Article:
Monday, March 12, 2007


The gig: write a review of Scott Ritter’s new book Target Iran. Con Coughlin, a big cheese at the Telegraph (and a foreign policy wonk in his own fevered imagination), is the man chosen. Con Coughlin’s fanatical cheerleading for the Iraq war made Blair’s jet-setting salesmanship look positively benign. Con Coughlin is aptly named. Being “economical with the actualite” doesn’t quite cover the Conning Cougher’ s oeuvre. He sets up the Con by coughing and spluttering a lot, irritating everyone around him and then covering you in verbal germs.

In a recent review entitled “The case for action against Iran” the big Con writes, if that is the word I’m after: “Consider, if you will [if you must insist, Con], the evidence of Iran’s involvement in international terrorism and nuclear proliferation over a period that has now spanned nearly three decades. It all started, of course, with the Ayatollahs’ revolution in 1979 when the Revolutionary Guards - the storm troopers of Iran’s Islamic revolution - came to prominence following their audacious takeover of the American Embassy in Tehran…” Nope, your eyes do not deceive you: “Iran’s involvement in… nuclear proliferation” “started” at the “American Embassy in Tehran”.

For those who know the big Con’s M.O., it is no surprise to learn that in a recent interview Ritter says the opposite of what the big Con claims of Ritter: “First of all, it’s true that [the] Iranian[s] have at times not been upfront about their peaceful use of nuclear energy. This goes back to the 1970s to the time of the Shah or Iran, where Iran’s need for nuclear energy was judged to be accurate by American think tanks. Iranians trying to required nuclear energy was something that was just and supportable by the United States. I need to point out also that Donald Rumsfeld was the Secretary of Defence and the White House chief of staff was Dick Cheney.” It was not the Ayatollahs but the Shah who sought nuclear technology. Furthermore, “so right from the start we see an admission by Iranian leaders that nuclear weapons were not going to be a part of our future. But they did attempt to restart their nuclear energy program.”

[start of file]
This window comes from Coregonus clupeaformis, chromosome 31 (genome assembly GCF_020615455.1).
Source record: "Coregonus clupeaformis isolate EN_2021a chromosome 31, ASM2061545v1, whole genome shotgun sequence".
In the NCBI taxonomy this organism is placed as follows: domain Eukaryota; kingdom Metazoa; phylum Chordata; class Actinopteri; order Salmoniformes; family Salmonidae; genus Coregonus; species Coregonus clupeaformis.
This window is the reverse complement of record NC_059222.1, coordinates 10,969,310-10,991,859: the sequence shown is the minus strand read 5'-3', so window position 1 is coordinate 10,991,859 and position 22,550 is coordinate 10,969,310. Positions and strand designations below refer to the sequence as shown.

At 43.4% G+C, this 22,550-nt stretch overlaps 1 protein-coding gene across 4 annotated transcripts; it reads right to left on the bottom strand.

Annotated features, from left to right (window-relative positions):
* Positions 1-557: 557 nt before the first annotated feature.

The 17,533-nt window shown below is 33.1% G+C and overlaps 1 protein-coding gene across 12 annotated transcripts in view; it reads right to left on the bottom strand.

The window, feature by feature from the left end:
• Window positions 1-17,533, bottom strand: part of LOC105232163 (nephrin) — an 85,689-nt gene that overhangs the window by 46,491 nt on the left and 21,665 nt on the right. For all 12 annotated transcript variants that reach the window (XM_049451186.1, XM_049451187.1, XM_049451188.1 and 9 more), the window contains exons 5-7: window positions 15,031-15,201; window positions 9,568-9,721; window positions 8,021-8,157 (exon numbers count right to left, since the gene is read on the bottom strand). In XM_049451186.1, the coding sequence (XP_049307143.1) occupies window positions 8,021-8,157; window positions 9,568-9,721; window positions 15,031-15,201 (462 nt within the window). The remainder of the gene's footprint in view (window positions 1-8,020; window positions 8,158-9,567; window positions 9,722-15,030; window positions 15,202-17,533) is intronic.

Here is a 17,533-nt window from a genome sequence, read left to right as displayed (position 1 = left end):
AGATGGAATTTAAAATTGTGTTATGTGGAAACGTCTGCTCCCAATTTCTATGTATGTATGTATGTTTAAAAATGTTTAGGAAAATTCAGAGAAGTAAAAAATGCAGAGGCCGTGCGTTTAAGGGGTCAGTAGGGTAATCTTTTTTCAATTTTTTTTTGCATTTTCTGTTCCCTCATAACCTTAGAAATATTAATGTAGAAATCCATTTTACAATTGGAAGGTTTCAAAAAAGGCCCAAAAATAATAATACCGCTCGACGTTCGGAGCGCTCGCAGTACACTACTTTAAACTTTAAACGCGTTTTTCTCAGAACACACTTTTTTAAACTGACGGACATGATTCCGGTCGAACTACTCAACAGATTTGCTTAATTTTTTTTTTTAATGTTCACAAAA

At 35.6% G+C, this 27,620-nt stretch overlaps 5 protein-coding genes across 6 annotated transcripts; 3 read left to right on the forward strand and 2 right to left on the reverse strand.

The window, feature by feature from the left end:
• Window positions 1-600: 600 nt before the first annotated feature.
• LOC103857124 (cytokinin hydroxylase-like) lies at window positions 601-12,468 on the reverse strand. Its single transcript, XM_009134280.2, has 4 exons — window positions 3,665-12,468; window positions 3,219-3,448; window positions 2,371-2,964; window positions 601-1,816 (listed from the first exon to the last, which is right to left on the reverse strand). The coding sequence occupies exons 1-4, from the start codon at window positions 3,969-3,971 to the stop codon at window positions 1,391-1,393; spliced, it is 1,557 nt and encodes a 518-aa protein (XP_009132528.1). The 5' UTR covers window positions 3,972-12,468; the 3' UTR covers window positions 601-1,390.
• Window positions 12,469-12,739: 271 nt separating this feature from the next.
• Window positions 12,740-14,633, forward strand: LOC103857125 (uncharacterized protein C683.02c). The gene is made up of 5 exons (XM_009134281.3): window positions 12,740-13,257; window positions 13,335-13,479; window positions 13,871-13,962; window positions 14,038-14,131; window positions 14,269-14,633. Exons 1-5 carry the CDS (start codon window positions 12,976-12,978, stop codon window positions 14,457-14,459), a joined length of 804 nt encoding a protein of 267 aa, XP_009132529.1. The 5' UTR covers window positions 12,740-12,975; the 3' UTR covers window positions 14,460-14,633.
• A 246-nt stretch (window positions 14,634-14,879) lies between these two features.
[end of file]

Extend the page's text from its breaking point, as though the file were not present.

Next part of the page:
Finding the small cough incapable of doing the job, the big Con give it the big one: “In Target Iran, Scott Ritter’s examination of the latest stand-off between Washington and Tehran, the author provides a chilling account of Iran’s ruthless adoption of hard-core terrorism [something the big Con does not expand upon] to pursue its strategic objectives of regional domination and the acquisition of nuclear weapons while at the same time engaging in a cunning diplomatic ploy to keep the world confused about its true objectives” and that “…all the evidence about Iran suggests an entirely different scenario, one in which the Ayatollahs are utterly focused on developing nuclear weapons, irrespective of the various diplomatic efforts, whether through Europe or the United Nations, to persuade them not to.”

Except Ritter does not “provide” such a “chilling account”. Rather, he has something altogether different to say on the matter: “The majority of Iran’s refining capacity - located in Abadan and other areas along the Iraqi border - were destroyed in the fighting with Iraq. By the late 80’s when they started talking about restarting their nuclear energy program, there was a question as to what it would take to win the war against Iraq. There were three options: Increasing the size of the Iranian fighting force, acquisition of superior military technology and acquisition of nuclear weapons. The Ayatollah Khomeini said that all three were non-starters: The people were not ready to accept a massive increase of the army, there was no money to buy more weapons and nuclear weapons were not in the interest of Iran.”